News Roundup: Lines, Trials, and Schools
No Fun at Fun Fun; Rick Perry goes to court; and more
By the News Staff,
6:37AM, Mon. Nov. 10, 2014
Fun Fun Fun Fest endured a logistical nightmare the likes of which the beloved festival’s never seen Friday (Nov. 8) when a holdup at the ticket will-call booth created a line down Riverside Drive and eventually across the South First Street bridge. Many of those expecting to pickup prepurchased tickets waited up to three hours until festival organizers at Transmission Events eventually opened the gates and let anybody standing in line into the grounds without going through the standard ticket check-in process. Despite many missing out on shows they specifically paid to see, the popular production company posted a notice onto Facebook Friday evening explaining that it would not reissue refunds to those who eventually attended the festival. For a more, see Kevin Curtin’s report at Earache.
City Council held fire on a couple of potential votes last Thursday (Nov. 7), specifically because CM Bill Spelman was absent. When it appeared they would deadlock on a decision concerning the CodeNEXT overhaul, that vote was postponed, as was a vote on allowances for "microunits" in residential areas. Prior to the meeting, Spelman issued a press release, announcing: "Two weeks ago, I had surgery to remove a small growth on my adrenal gland. The operation was successful, and after some follow up treatment for an infection, I am recovering at home.” Spelman had hoped to attend Thursday's meeting, but was apparently not sufficiently recovered to do so. In August of 2012, Spelman had surgery to remove a tumor on his pancreas.
Gov. Rick Perry finally appeared in court last week to face charges of abuse-of-power for his veto of funding for the Travis County District Attorney's Public Integrity Unit after D.A. Rosemary Lehmberg refused to resign. Perry's lawyers argued that the charges should be dismissed, for various reasons, including that special prosecutor Michael McCrum was not properly sworn in. This was the first hearing that required Perry's personal attendance, and he was defiant afterward, defending his veto as breaking no laws. McCrum asked that Judge Bert Richardson allow the case to proceed to trial; Richardson is expected to rule this week. Texans for Public Justice, the watchdog group that filed the original complaint against Perry, released a statement on the hearing: "[Perry's] lawyers served up a windbag of bluster and a platter of red herring to a Republican judge who didn't appear to buy it."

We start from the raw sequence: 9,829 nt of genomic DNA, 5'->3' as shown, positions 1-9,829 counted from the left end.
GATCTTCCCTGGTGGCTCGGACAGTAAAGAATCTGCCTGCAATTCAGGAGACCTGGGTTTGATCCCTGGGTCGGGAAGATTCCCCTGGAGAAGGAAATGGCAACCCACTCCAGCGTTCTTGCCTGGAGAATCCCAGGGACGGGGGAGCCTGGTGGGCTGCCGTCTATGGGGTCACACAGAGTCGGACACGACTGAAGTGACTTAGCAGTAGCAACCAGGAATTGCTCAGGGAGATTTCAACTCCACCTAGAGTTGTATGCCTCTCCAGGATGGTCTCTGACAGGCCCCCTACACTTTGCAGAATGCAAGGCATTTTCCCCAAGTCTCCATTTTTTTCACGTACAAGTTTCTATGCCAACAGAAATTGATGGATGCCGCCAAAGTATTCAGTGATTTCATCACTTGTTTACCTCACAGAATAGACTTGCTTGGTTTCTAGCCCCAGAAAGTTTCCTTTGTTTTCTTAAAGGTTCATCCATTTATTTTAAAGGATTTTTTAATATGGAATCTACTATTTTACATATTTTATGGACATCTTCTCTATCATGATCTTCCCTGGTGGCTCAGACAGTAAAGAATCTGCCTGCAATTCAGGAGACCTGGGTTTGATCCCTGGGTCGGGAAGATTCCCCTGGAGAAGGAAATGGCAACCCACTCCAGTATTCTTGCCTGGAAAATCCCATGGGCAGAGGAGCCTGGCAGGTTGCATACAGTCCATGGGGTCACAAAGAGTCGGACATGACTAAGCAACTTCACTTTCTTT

No marriage equality in Kentucky, Ohio, Michigan, and Tennessee, at least for now. The 6th Circuit upheld gay marriage bans in those four states last Thursday (Nov. 6). The 6th Circuit is the first circuit court to uphold such a ban; other courts have struck them down. The 5th Circuit, which has jurisdiction over Texas, has yet to rule on the matter. However, the circuit split makes it much more likely the U.S. Supreme Court will take up the issue in the near future.
Jamarl Tyler pleaded guilty to one count of aggravated assault on a peace officer and will serve eight years of deferred adjudication probation for an Oct. 2013 incident in which the 44-year-old was shot in the chest (he’s since fully recovered) by three policemen who responded to a call concerning Tyler’s shooting a neighbor in the leg. The three officers arrived on the scene to find Tyler holding a rifle. When they told him to release the gun he turned and pointed it toward them, causing the officers to fire. A Travis County grand jury declined to issue any indictments against the three officers – Michael Decker, Cecil Jones, and Cory Knop – though they’ve since been placed on administrative leave pending an investigation – standard with all officer-involved shootings.
Austin ISD held a dedication ceremony this weekend for its latest school, the Jaime D. Padron Elementary on Rundberg. Named after Austin PD Officer Padron, who was killed in the line of duty at a North Austin Walmart in 2012, this is the second AISD elementary campus to open along Rundberg in just over a year, to deal with the area's rapidly expanding student population. However, while the Guerrero-Thompson campus was a new build, Padron (which opened in August) is a converted manufacturing warehouse facility. With 57 classrooms, it is AISD's biggest elementary, and came at the relative bargain price of $30.45 million. As large land parcels become a rarity with city limits, AISD may increasingly turn to such conversion projects for new campuses, although they are not always popular. District 7 Trustee Robert Schneider previously shut down a plan from other board members to set up Southwest Austin's long-awaited new high school as a health center in a converted strip mall.